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Converting Windows XP from FAT32 to NTFS
1. Background
2. Disadvantages and workarounds
3. Advantages
4. Make a backup
5. Conversion process steps


Microsoft ended mainstream support for the Windows XP operating system in 2009, but continue to provide security updates until April 2014. Those using XP installed on a DOS (FAT32)-formatted Boot Camp partition will find options limited since Winclone only supports the NTFS file format for Windows. However there is a solution built into Windows XP for converting to NTFS, requiring no additional hardware or software. The utility is called Convert.exe.

Disadvantages of NTFS

First, the disadvantages: There is no undo for this process, so you cannot later convert the system back to FAT32. Also, after conversion to NTFS, you can no longer write or edit files from OS X directly to the Boot Camp partition without a third-party utility. The ability to access files on the Windows partition from OS X is the primary reason that people opt not to convert Windows XP from FAT32 to NTFS, but there are workarounds:

Workaround: Shared FAT32 external drive

1. Procure an external USB drive, format as FAT32 and use as an “intermediary” storage device accessible from both OS X and Windows XP. Bear in mind, however, that Time Machine backup utility cannot write backups to FAT32 partitions. Also, FAT32 partitions are limited to 32GB and individual file sizes cannot exceed 4GB.

Workaround: third-party NTFS drivers

2. Install third-party drivers on OS X that allow writing to NTFS partitions. Third-party drivers like NTFS for OS X, Paragon or Tuxera provide the necessary functionality for writing to NTFS partitions. If you choose to install a third-party driver, make sure to temporarily disable or uninstall it while imaging and restoring with Winclone.

Advantages of NTFS

Next, the advantages: NTFS is a more secure, stable and efficient format than FAT32. Disk reads and writes are faster, which may result in noticeable performance improvements in Windows XP. SSD drive performance benefits from the efficiencies of NTFS over FAT32. File sizes larger than 4GB can be stored on NTFS drives (FAT32 allows file sizes up to 4GB). Windows XP on NTFS can be upgraded to Windows Vista, 7 and 8, which require NTFS. NTFS also provides the ability to set permissions on files and folders, set file-level encryption (EFS).

Make a backup!

Before taking the steps to convert Windows XP from FAT32 to NTFS, make sure to do a complete backup of your critical data on the Boot Camp partition. The risk of file corruption due to conversion is very low, but before making any system-level changes, it is prudent to back up data before forging ahead.

Find the Volume Label information

Conversion can be done using various third-party utilities, but are not necessary as XP already contains a utility called Convert.exe to do this exact task. To begin, click Start -> Run and type cmd and press Enter. In the command (DOS) window, type the following:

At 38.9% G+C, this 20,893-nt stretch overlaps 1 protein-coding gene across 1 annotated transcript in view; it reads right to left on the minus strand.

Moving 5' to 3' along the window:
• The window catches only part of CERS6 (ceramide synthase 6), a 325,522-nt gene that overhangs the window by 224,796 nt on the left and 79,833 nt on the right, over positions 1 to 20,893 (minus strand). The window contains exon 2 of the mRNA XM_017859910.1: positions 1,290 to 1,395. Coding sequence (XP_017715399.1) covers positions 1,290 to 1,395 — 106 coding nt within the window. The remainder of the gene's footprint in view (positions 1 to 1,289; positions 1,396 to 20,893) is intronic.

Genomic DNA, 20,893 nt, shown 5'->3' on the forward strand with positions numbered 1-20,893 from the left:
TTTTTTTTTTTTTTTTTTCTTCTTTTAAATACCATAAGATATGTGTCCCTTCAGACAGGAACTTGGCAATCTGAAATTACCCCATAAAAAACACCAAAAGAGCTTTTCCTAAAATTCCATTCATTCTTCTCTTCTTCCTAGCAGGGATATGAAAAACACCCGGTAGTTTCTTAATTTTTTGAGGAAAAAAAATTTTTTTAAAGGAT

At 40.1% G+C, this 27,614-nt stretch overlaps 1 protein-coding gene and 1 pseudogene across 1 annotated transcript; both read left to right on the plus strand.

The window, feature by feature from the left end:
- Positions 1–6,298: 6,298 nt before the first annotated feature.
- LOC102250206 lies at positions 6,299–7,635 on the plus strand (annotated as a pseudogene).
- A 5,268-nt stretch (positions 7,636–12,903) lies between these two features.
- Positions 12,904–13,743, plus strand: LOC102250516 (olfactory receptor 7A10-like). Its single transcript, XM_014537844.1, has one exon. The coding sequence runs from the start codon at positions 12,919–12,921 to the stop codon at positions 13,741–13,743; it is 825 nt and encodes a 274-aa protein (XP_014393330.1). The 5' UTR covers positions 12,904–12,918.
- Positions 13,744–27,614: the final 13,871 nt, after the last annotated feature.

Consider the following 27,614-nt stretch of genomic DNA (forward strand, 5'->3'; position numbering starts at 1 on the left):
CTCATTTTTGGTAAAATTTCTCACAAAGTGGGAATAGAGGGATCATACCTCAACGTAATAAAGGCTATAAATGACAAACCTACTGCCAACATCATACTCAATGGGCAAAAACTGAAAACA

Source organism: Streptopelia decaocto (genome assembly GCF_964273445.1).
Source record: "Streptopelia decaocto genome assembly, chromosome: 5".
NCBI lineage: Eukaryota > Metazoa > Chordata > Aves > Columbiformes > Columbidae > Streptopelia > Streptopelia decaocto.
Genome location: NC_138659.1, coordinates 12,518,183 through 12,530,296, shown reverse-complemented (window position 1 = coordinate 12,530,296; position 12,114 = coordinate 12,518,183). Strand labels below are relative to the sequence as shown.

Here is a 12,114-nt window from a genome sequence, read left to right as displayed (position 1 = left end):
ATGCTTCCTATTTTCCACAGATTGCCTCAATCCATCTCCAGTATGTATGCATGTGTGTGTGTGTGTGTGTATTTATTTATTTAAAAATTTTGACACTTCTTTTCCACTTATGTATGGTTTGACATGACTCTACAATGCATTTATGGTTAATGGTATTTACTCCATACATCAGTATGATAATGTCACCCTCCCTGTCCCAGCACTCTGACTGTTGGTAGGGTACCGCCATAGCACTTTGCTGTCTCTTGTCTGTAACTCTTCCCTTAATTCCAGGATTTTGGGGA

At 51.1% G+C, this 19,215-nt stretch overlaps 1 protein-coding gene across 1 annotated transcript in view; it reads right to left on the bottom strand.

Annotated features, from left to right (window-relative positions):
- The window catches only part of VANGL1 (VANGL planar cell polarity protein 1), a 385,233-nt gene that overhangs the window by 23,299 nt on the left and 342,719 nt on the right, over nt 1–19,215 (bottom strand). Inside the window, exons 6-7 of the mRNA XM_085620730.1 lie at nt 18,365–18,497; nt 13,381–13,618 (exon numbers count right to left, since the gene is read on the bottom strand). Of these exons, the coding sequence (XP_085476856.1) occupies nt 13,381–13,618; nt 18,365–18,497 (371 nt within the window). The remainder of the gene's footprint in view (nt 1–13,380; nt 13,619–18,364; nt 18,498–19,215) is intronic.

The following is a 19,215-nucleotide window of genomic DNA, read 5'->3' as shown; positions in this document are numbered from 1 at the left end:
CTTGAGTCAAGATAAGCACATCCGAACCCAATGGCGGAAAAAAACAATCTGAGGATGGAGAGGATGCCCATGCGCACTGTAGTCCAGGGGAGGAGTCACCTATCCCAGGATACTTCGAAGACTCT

vol c:

This command will provide information needed when executing the convert command in the next step. As the C: drive corresponds to the partition (Boot Camp) that you are converting, the C: drive letter will be used in the subsequent command. The output of vol c: provides the volume label for the c: drive. This volume label depends on the name given to the drive when Boot Camp was initially set up. If the volume is named Windows, the the command output would say: Volume in drive C is Windows. You will need to type this volume name in the next command sequence.

In the same DOS command prompt, type:

convert c: /fs:ntfs

and press Enter. The next prompt to appear will be:

The type of the file system is FAT32.
Enter current volume label for drive C: FAT32.

Using the example volume named “Windows” above, you would then type Windows, then press Enter.

Answer prompts and restart

Because the conversion must take place with full control over the partition, the next prompt asks:

Would you like to force a dismount on this volume? (Y / N)?

Press Y for yes and Enter to initiate a system restart.

The next prompt asks:

Would you like to schedule it to be converted the next time system restarts (Y / N)?

Press Y for yes and Enter, then select Restart from the Start menu.

Checkdisk and conversion

As the system reboots, the blue screen will appear and text will appear asking if you would like to skip the disk check. Do not skip this check as it will often find problems and repair them, which will be important to be completed before converting to NTFS. Disk check can take 10-60 minutes depending on the size of the partition. Following disk check, the conversion process will begin. Progress should appear in white text on a blue screen, duration of the process depends on the number of files and folders and the size of the partition. After conversion, the system will automatically restart and the conversion will be complete.

Ready to use Winclone

Congratulations! Windows XP is now in NTFS format and you are ready to create an image using Winclone!